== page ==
A Moment of Clarity

I grew up in a home where nobody used drugs or drank. My parents were great. They took me to church and tried to teach me about God’s love.

When I was in junior high, my asthma got really bad, and the doctor prescribed medicine to control it. The medicine gave me a lot of energy and made me feel happy and beautiful. I loved that stuff! A year later as a freshman, my boyfriend gave me some LSD. It was magic—tons of fun. A couple of months after that, I drank for the first time. That night I mixed five asthma pills (instead of the prescribed half a pill) with a bottle of wine. The next thing I knew, I was on the floor in the hall at home with my 4-year-old sister kicking me in the head asking, “Are you dead? Please don’t be dead!”
I spent the rest of the night in the bathroom throwing up, but I couldn’t wait to get drunk again. I was an addict from that first night I drank.

Within six months, I was smoking dope and shooting up all kinds of drugs: amphetamines, crank, crystal meth, morphine and anything else I could find. My drug of choice was anything I could put my hands on. I just wanted to change how I felt. Something happened to me at puberty. I was so unhappy, but these drugs made me feel a lot better.

When I was 16, my Dad found my stash of drugs. He was going to take them away from me. I couldn’t let that happen, so my best friend and I ran away to a city about 700 miles from home. We moved into a little hellhole of an apartment, and we used every drug we could find. My friend’s veins wore out, so the drugs settled under her skin instead of going into her bloodstream. She got gangrene in her arm, and one night she got delirious from the high fever. I stayed up to take care of her, but I wasn’t doing too well myself. I had been hallucinating from all the drugs I was taking. I saw three little guys about three feet tall who followed me around, and I saw a sixfoot creature with the head of goat, the body of a man, and the legs of a horse. It accused me of all kinds of terrible things, tormenting me day and night. These four creatures bothered me all that night that I was trying to take care of my friend. About five in the morning, she stopped breathing. I got on my knees and cried out, “God, this is the only friend I have in this world. Please don’t let her die! If you’ll help her, I’ll do anything you want.” At that moment, all the voices stopped, the creatures went away, and my hallucinations were gone. And my friend started breathing again. A few hours later, the doctor at the hospital told her, “I don’t see how you’re still alive.” But I knew.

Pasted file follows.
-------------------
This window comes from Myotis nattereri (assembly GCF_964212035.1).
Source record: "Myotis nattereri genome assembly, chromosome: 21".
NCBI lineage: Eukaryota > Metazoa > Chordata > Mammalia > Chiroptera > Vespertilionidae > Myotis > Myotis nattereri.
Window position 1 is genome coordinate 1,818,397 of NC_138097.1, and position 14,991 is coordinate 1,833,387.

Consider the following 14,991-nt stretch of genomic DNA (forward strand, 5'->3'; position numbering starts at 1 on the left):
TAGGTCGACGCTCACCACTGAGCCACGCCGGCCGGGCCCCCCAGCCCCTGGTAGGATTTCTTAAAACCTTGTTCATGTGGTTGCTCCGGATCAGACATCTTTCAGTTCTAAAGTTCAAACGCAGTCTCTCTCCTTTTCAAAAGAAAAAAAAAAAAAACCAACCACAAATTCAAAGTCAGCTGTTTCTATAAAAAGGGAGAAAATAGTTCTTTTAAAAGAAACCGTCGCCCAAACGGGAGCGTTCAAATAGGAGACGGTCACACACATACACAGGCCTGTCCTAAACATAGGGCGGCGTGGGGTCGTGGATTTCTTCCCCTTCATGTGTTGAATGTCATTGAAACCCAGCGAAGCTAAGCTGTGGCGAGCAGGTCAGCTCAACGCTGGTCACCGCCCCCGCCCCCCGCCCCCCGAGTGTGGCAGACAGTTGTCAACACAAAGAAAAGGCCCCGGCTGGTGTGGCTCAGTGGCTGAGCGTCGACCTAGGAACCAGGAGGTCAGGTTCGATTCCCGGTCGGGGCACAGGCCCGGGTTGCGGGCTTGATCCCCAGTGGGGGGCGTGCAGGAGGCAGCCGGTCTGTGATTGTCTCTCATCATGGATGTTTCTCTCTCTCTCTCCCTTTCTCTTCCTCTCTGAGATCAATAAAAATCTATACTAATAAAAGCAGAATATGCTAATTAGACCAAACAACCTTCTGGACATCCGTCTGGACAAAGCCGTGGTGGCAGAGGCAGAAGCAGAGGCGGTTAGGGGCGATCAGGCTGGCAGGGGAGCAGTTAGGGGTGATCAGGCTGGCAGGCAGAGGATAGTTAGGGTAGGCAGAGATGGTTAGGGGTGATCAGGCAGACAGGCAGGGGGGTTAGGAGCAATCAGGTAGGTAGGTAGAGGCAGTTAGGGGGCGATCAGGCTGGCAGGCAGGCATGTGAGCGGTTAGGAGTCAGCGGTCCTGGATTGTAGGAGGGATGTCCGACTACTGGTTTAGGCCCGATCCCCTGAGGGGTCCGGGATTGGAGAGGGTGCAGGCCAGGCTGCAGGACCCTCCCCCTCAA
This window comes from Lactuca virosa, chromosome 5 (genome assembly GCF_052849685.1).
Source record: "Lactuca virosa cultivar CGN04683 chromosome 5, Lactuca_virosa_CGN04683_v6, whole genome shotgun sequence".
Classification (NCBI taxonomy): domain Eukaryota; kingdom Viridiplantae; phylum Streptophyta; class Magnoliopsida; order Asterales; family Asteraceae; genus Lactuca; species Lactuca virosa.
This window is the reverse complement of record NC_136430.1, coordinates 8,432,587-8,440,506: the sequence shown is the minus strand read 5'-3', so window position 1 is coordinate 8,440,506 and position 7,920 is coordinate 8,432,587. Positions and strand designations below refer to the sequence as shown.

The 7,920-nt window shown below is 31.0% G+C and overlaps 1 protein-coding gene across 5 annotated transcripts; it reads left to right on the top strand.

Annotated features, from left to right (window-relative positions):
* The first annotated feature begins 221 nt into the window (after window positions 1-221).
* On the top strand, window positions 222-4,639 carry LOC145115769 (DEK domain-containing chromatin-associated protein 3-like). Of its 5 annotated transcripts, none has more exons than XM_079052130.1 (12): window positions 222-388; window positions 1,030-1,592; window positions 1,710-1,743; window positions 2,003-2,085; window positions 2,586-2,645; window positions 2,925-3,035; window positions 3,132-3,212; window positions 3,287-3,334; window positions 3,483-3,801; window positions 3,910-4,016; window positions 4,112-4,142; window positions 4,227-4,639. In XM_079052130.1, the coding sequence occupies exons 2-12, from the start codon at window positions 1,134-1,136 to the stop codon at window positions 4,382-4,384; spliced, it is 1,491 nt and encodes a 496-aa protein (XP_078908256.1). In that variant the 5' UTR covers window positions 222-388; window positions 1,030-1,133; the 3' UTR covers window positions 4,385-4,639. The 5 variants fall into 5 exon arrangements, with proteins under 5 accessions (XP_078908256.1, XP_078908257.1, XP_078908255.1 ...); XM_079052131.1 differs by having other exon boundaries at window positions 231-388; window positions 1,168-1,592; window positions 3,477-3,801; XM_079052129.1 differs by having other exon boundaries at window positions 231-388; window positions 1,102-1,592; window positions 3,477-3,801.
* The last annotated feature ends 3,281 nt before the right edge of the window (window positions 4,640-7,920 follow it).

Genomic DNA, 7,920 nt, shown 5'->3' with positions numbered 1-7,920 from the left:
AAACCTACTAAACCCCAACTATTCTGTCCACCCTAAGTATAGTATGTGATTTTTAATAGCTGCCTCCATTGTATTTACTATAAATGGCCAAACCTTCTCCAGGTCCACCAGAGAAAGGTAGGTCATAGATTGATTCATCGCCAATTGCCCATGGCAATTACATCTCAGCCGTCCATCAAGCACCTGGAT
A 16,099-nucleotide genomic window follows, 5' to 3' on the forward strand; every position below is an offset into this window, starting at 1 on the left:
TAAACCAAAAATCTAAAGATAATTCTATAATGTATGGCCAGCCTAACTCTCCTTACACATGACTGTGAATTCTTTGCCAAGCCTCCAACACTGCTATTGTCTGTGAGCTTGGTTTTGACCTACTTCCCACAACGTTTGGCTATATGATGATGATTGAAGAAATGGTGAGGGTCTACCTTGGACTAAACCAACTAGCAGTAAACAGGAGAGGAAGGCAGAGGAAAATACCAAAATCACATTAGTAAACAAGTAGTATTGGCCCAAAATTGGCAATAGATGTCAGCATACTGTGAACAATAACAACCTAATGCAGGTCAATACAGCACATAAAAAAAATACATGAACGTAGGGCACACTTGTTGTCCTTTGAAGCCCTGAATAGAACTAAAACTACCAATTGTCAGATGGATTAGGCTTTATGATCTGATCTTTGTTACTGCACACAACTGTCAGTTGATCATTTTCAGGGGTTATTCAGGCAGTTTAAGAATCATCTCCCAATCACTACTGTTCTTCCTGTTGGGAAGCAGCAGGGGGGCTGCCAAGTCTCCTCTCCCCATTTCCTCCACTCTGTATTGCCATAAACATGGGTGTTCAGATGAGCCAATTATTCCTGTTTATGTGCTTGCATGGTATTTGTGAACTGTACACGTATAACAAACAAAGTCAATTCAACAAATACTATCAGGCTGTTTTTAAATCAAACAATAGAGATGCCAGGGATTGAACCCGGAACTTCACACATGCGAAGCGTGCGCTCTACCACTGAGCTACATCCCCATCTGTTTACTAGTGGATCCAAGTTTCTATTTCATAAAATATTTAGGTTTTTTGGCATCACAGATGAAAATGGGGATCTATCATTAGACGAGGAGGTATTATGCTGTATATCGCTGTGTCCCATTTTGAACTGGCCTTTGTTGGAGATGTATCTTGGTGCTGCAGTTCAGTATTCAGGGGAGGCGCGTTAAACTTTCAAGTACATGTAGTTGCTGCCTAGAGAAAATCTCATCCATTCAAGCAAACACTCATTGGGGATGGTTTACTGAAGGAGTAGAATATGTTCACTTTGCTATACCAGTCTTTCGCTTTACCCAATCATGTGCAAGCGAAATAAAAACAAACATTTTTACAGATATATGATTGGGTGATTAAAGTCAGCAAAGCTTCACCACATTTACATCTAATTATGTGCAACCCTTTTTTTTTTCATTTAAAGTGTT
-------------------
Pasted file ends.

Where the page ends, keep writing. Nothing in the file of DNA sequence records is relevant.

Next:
I panhandled enough money to go home, and my Dad welcomed me with open arms. My father said, “I want you to know that your mother and I love you. Welcome home.” I stayed sober for about 6 months, but then I started smoking dope and drinking again. From 17 to 30, I struggled over and over again with my addiction. I just couldn’t get over it on my own. I tried church, exercise, marriage to a music minister, having babies . . . everything imaginable.
After I had my daughter, I got drunk at a Passover dinner. That pushed me over the edge, and I got drunk every day for the next eight years. At that point, I walked out on my husband and my two kids.

When my kids became teenagers, 16 and 13, they came back to live with me, and I started drinking and smoking with them. The sad thing is that I didn’t see anything wrong with it. My rational judgment was gone. For the next two years, the three of us spiraled down into drugs and drinking, bars and parties.

My oldest daughter got pregnant, and she got sober. She asked me to stop drinking or smoking dope around her baby when it was born, so I promised I’d stop. But six weeks after the baby was born, I was holding my grandbaby and drinking whiskey. I looked across the room at my single, jobless daughter, and I had a moment of clarity. I realized that I was ruining every person in my life, and I cried out for help. I called my doctor and told him about everything I was smoking and drinking. He put me in a rehab center to detox, but between getting out of detox on Friday and going to treatment on Monday, I stayed drunk and high. That Sunday afternoon as I was smoking my last joint, I pulled over to the side of the road and cried my eyes out. I felt completely empty and hopeless. I looked up and said, “God, if you’re not there, I’m screwed!”

I went to AA that day and got a “desire chip.” The next day I woke up without craving a drink for the first time in eight years. I’ve been sober now for 11 years. It is God’s grace that has brought me through. Actually three things have made all the difference in my life: God, my willingness to ask people for help and my willingness to help others.

Today, my life is full of joy and the wonderful grace of God. God has healed our whole family. My daughters’ lives are full of grace and joy, too. And that’s something I’m incredibly thankful for. —Brenda

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